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  • Print publication year: 2009
  • Online publication date: June 2014

6 - Heteroscedasticity

Summary

Economic issues include:

Invention versus innovation

Role of technology

Econometric issues include:

Homoscedasticity and heteroscedasticity

Heteroscedasticity tests: the Goldfield–Quandt test, White's test

Weighted Least Squares (WLS)

Data issues include:

Measuring innovation and knowledge: an innovativeness index

Working with outliers

The issue

Innovation is essential for economic growth and development, whether for countries that are technological leaders at the frontier of knowledge or for countries that are ‘latecomers’, catching up on technical advances made elsewhere. Globalisation has interacted with rapid technological change and trade has become increasingly open and competitive, transport costs have fallen, and capital and labour have become more and more mobile. International competitive pressures have become more pronounced and all countries, rich and poor, have had to innovate constantly.

Innovation can also involve finding new ways to do the same old things – for example in introducing new processes that can reduce the price and/or raise the quality of traditional products – such as wine. Overall, being innovative is important everywhere; it has important implications for developing countries as well as developed ones (UNCTAD, 2007); it is as important to individual firms as it is to nations as a whole. It is also important to individual people – we need to keep investing in and refreshing our personal human capital; in modern economies for example, there are many good reasons (social as well as professional) to be computer literate, i.e. to ‘invest’ in our human computing capital.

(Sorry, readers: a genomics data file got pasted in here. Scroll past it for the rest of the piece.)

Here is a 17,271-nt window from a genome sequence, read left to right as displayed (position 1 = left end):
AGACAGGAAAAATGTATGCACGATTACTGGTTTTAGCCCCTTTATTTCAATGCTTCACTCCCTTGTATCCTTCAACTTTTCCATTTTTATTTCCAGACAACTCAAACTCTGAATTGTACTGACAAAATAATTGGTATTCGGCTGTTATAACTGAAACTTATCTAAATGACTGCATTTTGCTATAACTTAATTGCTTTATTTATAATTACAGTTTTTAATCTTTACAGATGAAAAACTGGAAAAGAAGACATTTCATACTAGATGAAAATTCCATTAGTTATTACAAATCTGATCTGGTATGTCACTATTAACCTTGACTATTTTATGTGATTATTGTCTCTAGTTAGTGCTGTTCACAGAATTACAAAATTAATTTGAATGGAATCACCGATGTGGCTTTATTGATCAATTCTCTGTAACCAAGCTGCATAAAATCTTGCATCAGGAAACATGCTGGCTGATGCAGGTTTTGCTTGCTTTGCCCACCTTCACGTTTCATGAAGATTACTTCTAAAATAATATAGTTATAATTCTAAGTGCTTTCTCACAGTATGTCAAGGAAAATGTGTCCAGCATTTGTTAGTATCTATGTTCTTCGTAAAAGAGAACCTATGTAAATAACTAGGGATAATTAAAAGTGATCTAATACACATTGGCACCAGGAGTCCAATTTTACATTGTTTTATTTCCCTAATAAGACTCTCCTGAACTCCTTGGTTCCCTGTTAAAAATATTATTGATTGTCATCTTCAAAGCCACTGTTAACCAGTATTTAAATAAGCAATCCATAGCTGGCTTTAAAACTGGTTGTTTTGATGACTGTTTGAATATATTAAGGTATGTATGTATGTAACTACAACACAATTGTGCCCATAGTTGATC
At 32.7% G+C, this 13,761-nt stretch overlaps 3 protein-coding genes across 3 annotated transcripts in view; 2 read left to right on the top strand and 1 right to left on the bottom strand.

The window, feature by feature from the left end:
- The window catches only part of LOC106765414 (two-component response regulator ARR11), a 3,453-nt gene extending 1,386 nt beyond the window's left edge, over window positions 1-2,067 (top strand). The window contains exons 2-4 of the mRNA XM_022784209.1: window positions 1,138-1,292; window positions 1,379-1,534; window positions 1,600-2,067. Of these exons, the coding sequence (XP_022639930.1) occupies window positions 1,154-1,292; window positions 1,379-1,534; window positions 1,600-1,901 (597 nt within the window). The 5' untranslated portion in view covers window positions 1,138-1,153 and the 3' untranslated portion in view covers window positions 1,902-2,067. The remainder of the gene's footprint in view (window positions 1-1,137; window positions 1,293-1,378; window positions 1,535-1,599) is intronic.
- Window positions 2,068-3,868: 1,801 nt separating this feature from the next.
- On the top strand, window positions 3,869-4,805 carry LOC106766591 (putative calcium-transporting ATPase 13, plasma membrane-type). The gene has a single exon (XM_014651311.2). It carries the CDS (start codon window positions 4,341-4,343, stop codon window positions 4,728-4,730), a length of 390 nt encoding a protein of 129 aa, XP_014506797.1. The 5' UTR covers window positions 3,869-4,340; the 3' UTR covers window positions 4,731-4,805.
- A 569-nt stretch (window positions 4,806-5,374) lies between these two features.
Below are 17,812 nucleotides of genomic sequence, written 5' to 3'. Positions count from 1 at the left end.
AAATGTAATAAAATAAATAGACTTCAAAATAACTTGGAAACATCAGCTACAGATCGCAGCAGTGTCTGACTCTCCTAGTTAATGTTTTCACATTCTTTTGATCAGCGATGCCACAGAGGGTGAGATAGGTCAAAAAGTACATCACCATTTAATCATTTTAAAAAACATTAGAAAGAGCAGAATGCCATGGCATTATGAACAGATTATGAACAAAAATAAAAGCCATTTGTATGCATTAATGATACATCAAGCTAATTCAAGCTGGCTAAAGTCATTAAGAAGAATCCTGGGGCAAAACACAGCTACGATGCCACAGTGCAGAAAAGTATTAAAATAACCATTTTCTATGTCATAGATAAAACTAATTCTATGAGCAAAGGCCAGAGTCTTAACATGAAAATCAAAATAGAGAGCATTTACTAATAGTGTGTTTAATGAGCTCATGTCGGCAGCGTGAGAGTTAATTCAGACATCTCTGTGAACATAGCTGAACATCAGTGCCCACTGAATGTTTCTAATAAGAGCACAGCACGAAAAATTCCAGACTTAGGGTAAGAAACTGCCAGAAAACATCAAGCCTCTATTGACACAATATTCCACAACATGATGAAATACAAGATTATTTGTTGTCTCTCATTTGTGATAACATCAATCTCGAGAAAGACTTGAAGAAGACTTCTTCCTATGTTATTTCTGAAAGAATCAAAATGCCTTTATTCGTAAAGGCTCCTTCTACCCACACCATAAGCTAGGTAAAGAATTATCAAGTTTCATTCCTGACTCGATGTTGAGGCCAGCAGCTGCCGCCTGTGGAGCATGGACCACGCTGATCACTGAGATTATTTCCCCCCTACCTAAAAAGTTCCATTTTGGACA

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Further reading
Textbooks
Fagerberg, J., Mowery, D. and Nelson, R. (eds.) (2004) The Oxford Handbook of Innovation, Oxford: Oxford University Press.
Link, A. N. and Scherer, F. M. (eds.) (2006) The Economics of R&D, Innovation, and Technological Change: Essays in Honor of Edwin Mansfield, New York: Springer-Verlag.
Stock, J. H. and Watson, M. W. (2000) Introduction to Econometrics, Harlow: Pearson Education/Addison-Wesley, Chapter 4.
Thomas, R. L. (1997) Modern Econometrics: An Introduction, Harlow: Addison-Wesley, Chapter 10.
Wooldridge, J. M. (2003) Introductory Econometrics: A Modern Approach (2nd edition), Thomson South-Western, Chapter 8.
Academic articles and working papers
Klette, J. and Kortum, S. (2004) ‘Innovating firms and aggregate innovation’, Journal of Political Economy, vol. 112, no. 5, 986–1018.
Policy Reports
,OECD (2002), OECD Science, Technology and Industry Outlook 2002, Paris: Organisation for Economic Cooperation and Development. Published annually.
,UNCTAD (2005), ‘World Investment Report 2005 – Transnational Corporations and the Internationalization of R&D’. New York and Geneva: United Nations Conference on Trade and Development. www.unctad.org/en/docs/wir2005overview_end.pdf
,UNCTAD (2007), Knowledge, Technological Learning and Innovation for Development, Least Developed Countries Report, Geneva and New York: United Nations.